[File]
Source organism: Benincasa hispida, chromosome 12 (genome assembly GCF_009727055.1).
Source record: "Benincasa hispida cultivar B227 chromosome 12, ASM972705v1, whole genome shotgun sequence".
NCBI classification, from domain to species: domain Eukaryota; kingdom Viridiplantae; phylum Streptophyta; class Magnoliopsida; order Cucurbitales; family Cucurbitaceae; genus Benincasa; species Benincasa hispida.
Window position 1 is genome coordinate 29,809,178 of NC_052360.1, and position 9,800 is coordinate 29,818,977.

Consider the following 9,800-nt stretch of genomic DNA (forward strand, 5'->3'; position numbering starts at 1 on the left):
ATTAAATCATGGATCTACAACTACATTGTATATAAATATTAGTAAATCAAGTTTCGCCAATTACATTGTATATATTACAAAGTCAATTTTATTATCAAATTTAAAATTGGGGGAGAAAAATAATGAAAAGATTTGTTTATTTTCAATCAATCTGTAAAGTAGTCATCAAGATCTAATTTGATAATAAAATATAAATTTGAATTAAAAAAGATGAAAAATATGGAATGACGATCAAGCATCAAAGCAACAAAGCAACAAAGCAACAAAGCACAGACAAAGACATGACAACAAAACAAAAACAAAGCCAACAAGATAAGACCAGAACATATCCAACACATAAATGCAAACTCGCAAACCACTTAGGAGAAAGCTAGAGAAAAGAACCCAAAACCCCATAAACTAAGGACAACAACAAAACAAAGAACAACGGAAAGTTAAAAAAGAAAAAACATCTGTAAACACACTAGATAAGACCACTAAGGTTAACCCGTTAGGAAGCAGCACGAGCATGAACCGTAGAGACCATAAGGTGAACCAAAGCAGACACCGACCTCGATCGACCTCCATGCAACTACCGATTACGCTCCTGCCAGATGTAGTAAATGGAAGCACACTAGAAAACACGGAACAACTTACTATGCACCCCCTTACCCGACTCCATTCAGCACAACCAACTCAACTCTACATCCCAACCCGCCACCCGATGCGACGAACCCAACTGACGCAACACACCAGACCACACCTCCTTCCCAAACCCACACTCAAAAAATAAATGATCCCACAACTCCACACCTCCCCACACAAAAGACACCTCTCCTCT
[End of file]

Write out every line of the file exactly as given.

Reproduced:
Source organism: Benincasa hispida, chromosome 12 (genome assembly GCF_009727055.1).
Source record: "Benincasa hispida cultivar B227 chromosome 12, ASM972705v1, whole genome shotgun sequence".
NCBI classification, from domain to species: domain Eukaryota; kingdom Viridiplantae; phylum Streptophyta; class Magnoliopsida; order Cucurbitales; family Cucurbitaceae; genus Benincasa; species Benincasa hispida.
Window position 1 is genome coordinate 29,809,178 of NC_052360.1, and position 9,800 is coordinate 29,818,977.

Consider the following 9,800-nt stretch of genomic DNA (forward strand, 5'->3'; position numbering starts at 1 on the left):
ATTAAATCATGGATCTACAACTACATTGTATATAAATATTAGTAAATCAAGTTTCGCCAATTACATTGTATATATTACAAAGTCAATTTTATTATCAAATTTAAAATTGGGGGAGAAAAATAATGAAAAGATTTGTTTATTTTCAATCAATCTGTAAAGTAGTCATCAAGATCTAATTTGATAATAAAATATAAATTTGAATTAAAAAAGATGAAAAATATGGAATGACGATCAAGCATCAAAGCAACAAAGCAACAAAGCAACAAAGCACAGACAAAGACATGACAACAAAACAAAAACAAAGCCAACAAGATAAGACCAGAACATATCCAACACATAAATGCAAACTCGCAAACCACTTAGGAGAAAGCTAGAGAAAAGAACCCAAAACCCCATAAACTAAGGACAACAACAAAACAAAGAACAACGGAAAGTTAAAAAAGAAAAAACATCTGTAAACACACTAGATAAGACCACTAAGGTTAACCCGTTAGGAAGCAGCACGAGCATGAACCGTAGAGACCATAAGGTGAACCAAAGCAGACACCGACCTCGATCGACCTCCATGCAACTACCGATTACGCTCCTGCCAGATGTAGTAAATGGAAGCACACTAGAAAACACGGAACAACTTACTATGCACCCCCTTACCCGACTCCATTCAGCACAACCAACTCAACTCTACATCCCAACCCGCCACCCGATGCGACGAACCCAACTGACGCAACACACCAGACCACACCTCCTTCCCAAACCCACACTCAAAAAATAAATGATCCCACAACTCCACACCTCCCCACACAAAAGACACCTCTCCTCT